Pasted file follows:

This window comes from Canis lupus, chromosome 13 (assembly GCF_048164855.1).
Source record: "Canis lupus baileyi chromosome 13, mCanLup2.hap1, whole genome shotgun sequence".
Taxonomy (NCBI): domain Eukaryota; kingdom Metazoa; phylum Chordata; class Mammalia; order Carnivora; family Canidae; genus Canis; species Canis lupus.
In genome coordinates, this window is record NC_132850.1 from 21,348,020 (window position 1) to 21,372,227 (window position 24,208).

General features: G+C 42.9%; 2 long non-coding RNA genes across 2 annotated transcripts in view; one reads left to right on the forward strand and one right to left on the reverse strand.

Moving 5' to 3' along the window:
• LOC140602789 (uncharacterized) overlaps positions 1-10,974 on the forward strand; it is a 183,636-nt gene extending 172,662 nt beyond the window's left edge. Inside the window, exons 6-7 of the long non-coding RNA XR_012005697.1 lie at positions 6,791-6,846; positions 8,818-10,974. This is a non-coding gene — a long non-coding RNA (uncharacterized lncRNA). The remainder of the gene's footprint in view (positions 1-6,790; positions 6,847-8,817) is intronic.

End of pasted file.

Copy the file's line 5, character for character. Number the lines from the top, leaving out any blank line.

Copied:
General features: G+C 42.9%; 2 long non-coding RNA genes across 2 annotated transcripts in view; one reads left to right on the forward strand and one right to left on the reverse strand.